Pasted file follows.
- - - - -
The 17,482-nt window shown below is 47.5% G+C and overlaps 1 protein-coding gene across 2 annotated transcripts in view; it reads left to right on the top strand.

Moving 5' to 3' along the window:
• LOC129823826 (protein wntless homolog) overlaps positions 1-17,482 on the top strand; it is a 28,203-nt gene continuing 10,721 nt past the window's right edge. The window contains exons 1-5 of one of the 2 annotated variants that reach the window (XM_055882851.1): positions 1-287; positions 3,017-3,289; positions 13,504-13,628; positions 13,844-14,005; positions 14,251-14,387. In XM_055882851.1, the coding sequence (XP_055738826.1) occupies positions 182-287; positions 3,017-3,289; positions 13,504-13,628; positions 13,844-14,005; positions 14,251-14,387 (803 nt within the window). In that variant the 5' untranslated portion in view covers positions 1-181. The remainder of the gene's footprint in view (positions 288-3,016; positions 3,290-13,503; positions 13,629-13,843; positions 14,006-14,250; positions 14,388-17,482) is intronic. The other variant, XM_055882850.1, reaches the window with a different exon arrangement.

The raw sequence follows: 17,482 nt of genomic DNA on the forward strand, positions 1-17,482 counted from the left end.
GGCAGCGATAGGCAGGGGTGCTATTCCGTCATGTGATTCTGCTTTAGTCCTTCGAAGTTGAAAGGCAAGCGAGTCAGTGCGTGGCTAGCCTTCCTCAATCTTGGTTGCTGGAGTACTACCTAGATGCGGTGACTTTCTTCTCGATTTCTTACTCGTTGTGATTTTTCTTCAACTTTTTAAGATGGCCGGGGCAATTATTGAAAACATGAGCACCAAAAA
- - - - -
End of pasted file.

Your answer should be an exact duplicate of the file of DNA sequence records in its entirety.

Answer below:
The 17,482-nt window shown below is 47.5% G+C and overlaps 1 protein-coding gene across 2 annotated transcripts in view; it reads left to right on the top strand.

Moving 5' to 3' along the window:
• LOC129823826 (protein wntless homolog) overlaps positions 1-17,482 on the top strand; it is a 28,203-nt gene continuing 10,721 nt past the window's right edge. The window contains exons 1-5 of one of the 2 annotated variants that reach the window (XM_055882851.1): positions 1-287; positions 3,017-3,289; positions 13,504-13,628; positions 13,844-14,005; positions 14,251-14,387. In XM_055882851.1, the coding sequence (XP_055738826.1) occupies positions 182-287; positions 3,017-3,289; positions 13,504-13,628; positions 13,844-14,005; positions 14,251-14,387 (803 nt within the window). In that variant the 5' untranslated portion in view covers positions 1-181. The remainder of the gene's footprint in view (positions 288-3,016; positions 3,290-13,503; positions 13,629-13,843; positions 14,006-14,250; positions 14,388-17,482) is intronic. The other variant, XM_055882850.1, reaches the window with a different exon arrangement.

The raw sequence follows: 17,482 nt of genomic DNA on the forward strand, positions 1-17,482 counted from the left end.
GGCAGCGATAGGCAGGGGTGCTATTCCGTCATGTGATTCTGCTTTAGTCCTTCGAAGTTGAAAGGCAAGCGAGTCAGTGCGTGGCTAGCCTTCCTCAATCTTGGTTGCTGGAGTACTACCTAGATGCGGTGACTTTCTTCTCGATTTCTTACTCGTTGTGATTTTTCTTCAACTTTTTAAGATGGCCGGGGCAATTATTGAAAACATGAGCACCAAAAA